Holy Shrewdness, 25th Sunday in Ordinary Time (C), September 22, 2013

Fr. Roger J. Landry
St. Bernadette Parish, Fall River, MA
25th Sunday in Ordinary Time, Year C
September 22, 2013
Amos 8:4-7, 1Tim 2:1-8, Lk 16:1-13

To listen to an audio of today’s homily, please click here: 


Isn’t the Seventh Commandment Still Valid?

This Sunday’s Gospel contains what is probably the most confusing parable in any part of the Gospel. It almost seems as if Jesus is praising a crooked business manager for wily deception. It appears that he who gave us the commandment “Thou shalt not steal” is himself praising someone for violating it, if violating it is in one’s self-interest. What message is Jesus trying to communicate? In order to answer this question, we first have to understand what was happening in the story and then ask what application Jesus is making to us, here and now.

Commissions in the ancient world

The first thing to resolve is what is happening in the story. A manager is about to get fired because he was squandering the property of his master. His boss gave him his pink slip and told him to do an audit of the books prior to his dismissal. So the man called in those who owed his employer money or things and reduced their debts considerably. At first glance, this seems like dishonesty, like he is stealing from his boss, but it’s really not. In the ancient world, the way such business was conducted was that the manager would be paid by adding on something to what was owed the master. He’d receive what we call today a commission, but a commission that would be added on to what was borrowed, rather than a percentage taken out of the master’s proceeds. So if someone borrowed 50 denarii or 50 barrels of oil, he would have to pay back the 50 to the master and another 10 — or 30 or 50 — to the broker, whatever the broker thought he could get. This unjust steward was probably tacking on way too big of a commission, and, in order to maximize his profits, was probably lending out the master’s property to very bad risks. Hence, when the manager called in those who owed, for example, 100 containers of wheat, and reduced the amount to 80, what he was in effect doing was eliminating most or all of his commission. Therefore, he wasn’t stealing; he was eliminating his own take. Faced with the decision of saving his life by making friends who would take care of him after he was fired or trying to hold out to the end onto the possibility of making money via these commissions, he chose to save his life. His master, and Jesus through the master, calls this prudent and wise.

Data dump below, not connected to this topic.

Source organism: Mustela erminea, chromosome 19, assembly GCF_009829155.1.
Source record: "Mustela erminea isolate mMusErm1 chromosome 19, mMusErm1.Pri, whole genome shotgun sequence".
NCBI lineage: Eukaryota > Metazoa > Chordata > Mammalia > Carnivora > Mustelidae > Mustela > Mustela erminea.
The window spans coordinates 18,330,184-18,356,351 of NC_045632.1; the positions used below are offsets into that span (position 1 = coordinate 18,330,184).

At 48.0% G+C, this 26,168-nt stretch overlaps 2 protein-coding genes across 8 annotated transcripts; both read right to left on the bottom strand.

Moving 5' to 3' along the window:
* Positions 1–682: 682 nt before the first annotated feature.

We are those dishonest stewards

What’s the application to us? It’s actually quite stark and shocking when we see it: each of us is that steward! God has given us tremendous gifts on the basis of which we have made profits, or tried to make profit. He has given us our hands, which we use to work. He has given us our brains, which we use to think. He has given us our families and friends, our education, our lives, and so many other blessings. With these gifts, we have profited and made a manifold commission. But none of these gifts is meant strictly for ourselves and our own profits, but for building up of our Master’s kingdom. Rather than use them for that purpose, however, Jesus is saying that many of us have used them to enrich ourselves. Now the master comes and says that we’ve been squandering his property, and our time is coming to an end, that we need to prepare an accounting of how we’ve used his gift of life and the talents he’s given us. This will happen at the end of our lives, when our term of stewardship is up. We’ve misused those gifts each time we’ve used them selfishly, each time we’ve put ourselves first and the Master second or lower, each time we’ve employed them for ends not compatible with his kingdom.

What can we do about this misuse as we face our own reckoning? Jesus implies that we should do what the steward in the story did: Use the profit we tried to gain selfishly from these gifts and give it to others, to take care of them, so that we might be taken care of in return — so that they may remember us, and then be our supporters and welcome us into, as Jesus says, “eternal homes.” The implication is that if we don’t want to do the right thing simply because it is right, if we don’t want to love others because we’re Christian or we have  good heart, then at least we should do it because it is in our eternal best interest. Either we care for the poor, as Philadelphia Archbishop Charles Chaput says, or we go to hell. Like the steward in the parable, we are faced with the choice between trying to keep our profits and trying to save our lives. We cannot take money or possessions with us as we go. The only thing that fits through the “eye of the needle” (Lk 18:25) are acts of love. If we use whatever God has given us in this world to take care of others, at our judgment and after it, they will be among those in heaven who welcome us into the eternal home of heaven. Jesus will turn to us and tell us that whatever we did for them, he took personally: “Whatever you did for the least of my brothers and sisters, you did for me” (Mt 25:40).

Are you wiser than a second grader?